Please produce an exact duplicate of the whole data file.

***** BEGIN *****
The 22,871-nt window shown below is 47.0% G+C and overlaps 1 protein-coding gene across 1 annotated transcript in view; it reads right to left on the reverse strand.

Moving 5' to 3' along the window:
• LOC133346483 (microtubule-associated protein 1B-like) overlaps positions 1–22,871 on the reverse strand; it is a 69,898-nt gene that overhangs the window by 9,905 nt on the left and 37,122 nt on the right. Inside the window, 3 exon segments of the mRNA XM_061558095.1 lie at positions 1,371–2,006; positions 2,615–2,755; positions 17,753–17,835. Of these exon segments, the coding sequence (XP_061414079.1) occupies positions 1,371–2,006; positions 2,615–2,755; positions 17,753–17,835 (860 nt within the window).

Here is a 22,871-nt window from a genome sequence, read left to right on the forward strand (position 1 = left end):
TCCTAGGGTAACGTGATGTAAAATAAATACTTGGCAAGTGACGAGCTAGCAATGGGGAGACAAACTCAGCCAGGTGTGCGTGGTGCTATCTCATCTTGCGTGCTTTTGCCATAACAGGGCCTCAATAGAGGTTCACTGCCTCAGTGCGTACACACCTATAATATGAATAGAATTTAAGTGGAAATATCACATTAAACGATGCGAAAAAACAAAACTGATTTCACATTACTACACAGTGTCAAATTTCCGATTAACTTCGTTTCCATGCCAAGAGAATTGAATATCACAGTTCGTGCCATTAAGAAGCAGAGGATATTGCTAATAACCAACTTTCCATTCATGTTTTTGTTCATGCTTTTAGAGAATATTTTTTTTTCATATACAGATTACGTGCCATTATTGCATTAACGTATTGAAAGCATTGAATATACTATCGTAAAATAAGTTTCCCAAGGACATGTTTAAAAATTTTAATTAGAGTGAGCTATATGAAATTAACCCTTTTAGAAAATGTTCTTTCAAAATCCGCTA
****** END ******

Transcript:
The 22,871-nt window shown below is 47.0% G+C and overlaps 1 protein-coding gene across 1 annotated transcript in view; it reads right to left on the reverse strand.

Moving 5' to 3' along the window:
• LOC133346483 (microtubule-associated protein 1B-like) overlaps positions 1–22,871 on the reverse strand; it is a 69,898-nt gene that overhangs the window by 9,905 nt on the left and 37,122 nt on the right. Inside the window, 3 exon segments of the mRNA XM_061558095.1 lie at positions 1,371–2,006; positions 2,615–2,755; positions 17,753–17,835. Of these exon segments, the coding sequence (XP_061414079.1) occupies positions 1,371–2,006; positions 2,615–2,755; positions 17,753–17,835 (860 nt within the window).

Here is a 22,871-nt window from a genome sequence, read left to right on the forward strand (position 1 = left end):
TCCTAGGGTAACGTGATGTAAAATAAATACTTGGCAAGTGACGAGCTAGCAATGGGGAGACAAACTCAGCCAGGTGTGCGTGGTGCTATCTCATCTTGCGTGCTTTTGCCATAACAGGGCCTCAATAGAGGTTCACTGCCTCAGTGCGTACACACCTATAATATGAATAGAATTTAAGTGGAAATATCACATTAAACGATGCGAAAAAACAAAACTGATTTCACATTACTACACAGTGTCAAATTTCCGATTAACTTCGTTTCCATGCCAAGAGAATTGAATATCACAGTTCGTGCCATTAAGAAGCAGAGGATATTGCTAATAACCAACTTTCCATTCATGTTTTTGTTCATGCTTTTAGAGAATATTTTTTTTTCATATACAGATTACGTGCCATTATTGCATTAACGTATTGAAAGCATTGAATATACTATCGTAAAATAAGTTTCCCAAGGACATGTTTAAAAATTTTAATTAGAGTGAGCTATATGAAATTAACCCTTTTAGAAAATGTTCTTTCAAAATCCGCTA